Viola Bowman Gets Life in Prison in Albert “Rusty” Bowman Murder
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‘A Cold, Calculating Manipulator’: Missouri Woman Convicted of Staging Fake Break-in to Murder Husband for Insurance Payout Gets Life in Prison

Viola Bowman

Viola Bowman

A Missouri judge sentenced a 60-year-old woman to spend the rest of her life behind bars without the possibility of parole after being convicted of murdering her husband in their home and staging the scene to make it look like a break-in. Seventh Circuit Court Judge Shane T. Alexander on Wednesday handed down a life sentence to Viola Bowman for the 2012 fatal shooting her husband, Albert “Rusty” Bowman, The Kansas City Star reported.

Bowman, who has steadfastly maintained her innocence, last year reportedly rejected a deal from prosecutors that would have effectively resulted in her release for time served if she pleaded guilty to voluntary manslaughter.

A Clay County jury in September found Bowman guilty of first-degree murder and armed criminal action.

During Wednesday’s sentencing hearing, Assistant Prosecuting Attorney Robert Lee Sanders recommended that Judge Alexander put Bowman behind bars for life, reportedly describing her as “a cold, calculating manipulator” and telling the court her husband “deserves no less for justice.”

Given a chance to address the courtroom, Bowman reportedly continued to profess her innocence.

“I did not murder my husband,” she told Judge Alexander, then turned around to address two of her daughters who had attended the proceeding.

“I’m sorry you lost your father. I suffer every day without your father here,” she reportedly said.

Officers with the Kansas City Missouri Police Department on the evening of Nov. 7, 2012 responded to a 911 call from Bowman who reported a shooting at the couple’s Northland home located in the 5500 block of N.E. Munger Road. First-responders arrived at the scene and reportedly found Rusty covered in blood, his body still sitting in his reclining armchair. The victim was pronounced dead at the scene.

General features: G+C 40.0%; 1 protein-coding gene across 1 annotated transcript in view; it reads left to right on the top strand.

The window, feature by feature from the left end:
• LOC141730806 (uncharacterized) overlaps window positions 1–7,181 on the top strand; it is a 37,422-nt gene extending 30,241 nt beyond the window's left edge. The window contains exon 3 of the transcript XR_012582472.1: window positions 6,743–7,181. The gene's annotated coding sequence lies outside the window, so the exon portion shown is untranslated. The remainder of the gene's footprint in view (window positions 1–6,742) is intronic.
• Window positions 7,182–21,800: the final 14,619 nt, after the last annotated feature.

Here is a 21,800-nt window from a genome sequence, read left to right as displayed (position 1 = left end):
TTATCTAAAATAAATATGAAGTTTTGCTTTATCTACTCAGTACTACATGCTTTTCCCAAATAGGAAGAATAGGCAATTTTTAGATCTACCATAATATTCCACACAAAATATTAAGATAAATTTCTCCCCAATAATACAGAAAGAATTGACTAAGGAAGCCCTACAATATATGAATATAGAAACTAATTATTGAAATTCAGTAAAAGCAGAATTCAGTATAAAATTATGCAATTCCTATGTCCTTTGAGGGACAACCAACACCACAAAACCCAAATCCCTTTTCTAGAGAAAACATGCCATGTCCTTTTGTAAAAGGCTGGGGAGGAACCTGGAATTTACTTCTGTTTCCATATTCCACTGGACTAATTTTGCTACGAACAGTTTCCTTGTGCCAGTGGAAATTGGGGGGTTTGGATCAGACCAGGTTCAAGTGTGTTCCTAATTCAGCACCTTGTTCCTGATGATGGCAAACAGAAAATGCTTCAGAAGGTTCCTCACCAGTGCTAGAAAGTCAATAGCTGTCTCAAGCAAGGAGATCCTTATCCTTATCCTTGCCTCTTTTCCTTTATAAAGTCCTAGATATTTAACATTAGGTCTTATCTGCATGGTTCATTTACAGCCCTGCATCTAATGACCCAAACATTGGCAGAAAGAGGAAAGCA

Bowman told investigators that an unknown person had broken into the home and shot her husband twice, per St. Louis Fox affiliate KTVI.

Following a protracted investigation, detectives reportedly said the evidence indicated that a break-in had not occurred. They concluded that Bowman shot her husband twice—once in the head and once in the chest—then staged the crime scene.

During her criminal trial, prosecutors argued that emergency medical personnel who responded to Bowman’s home said her demeanor in the aftermath of her husband’s death was “odd,” and investigators reportedly noted multiple inconsistencies with her statements about the alleged robbery.

“They noted that items like a laptop, car keys and a wallet were not stolen from the home,” the Star reported. “Prosecutors also contended that Bowman benefited from a life insurance policy in the wake of her husband’s death.”

Bowman’s defense attorney, Horton J. Lance of the public defender’s office, reportedly argued that the defendant loved her husband and contended that she was at Walmart when the shooting took place.

Lance reportedly also asked Judge Alexander to order a new trial, arguing that the jury made “a tragic mistake” by returning a guilty verdict against Bowman. The motion was denied, with Judge Alexander reportedly saying the court was convinced of Bowman’s guilt.

Following Wednesday’s sentencing hearing, Lance told the Star that he planned on filing an appeal in the case.

“We hope to prove in the end that she truly is innocent,” he reportedly said of his client.

Lance did not immediately respond to an email from Law&Crime.

The Star previously published an investigation into problems with the Missouri State Public Defender’s Office that highlighted Bowman’s case, noting that her court dates were “postponed dozens of times as the office struggled to balance overwhelming caseloads.”

[image via Kansas City Missouri Police]

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Jerry Lambe is a journalist at Law&Crime. He is a graduate of Georgetown University and New York Law School and previously worked in financial securities compliance and Civil Rights employment law.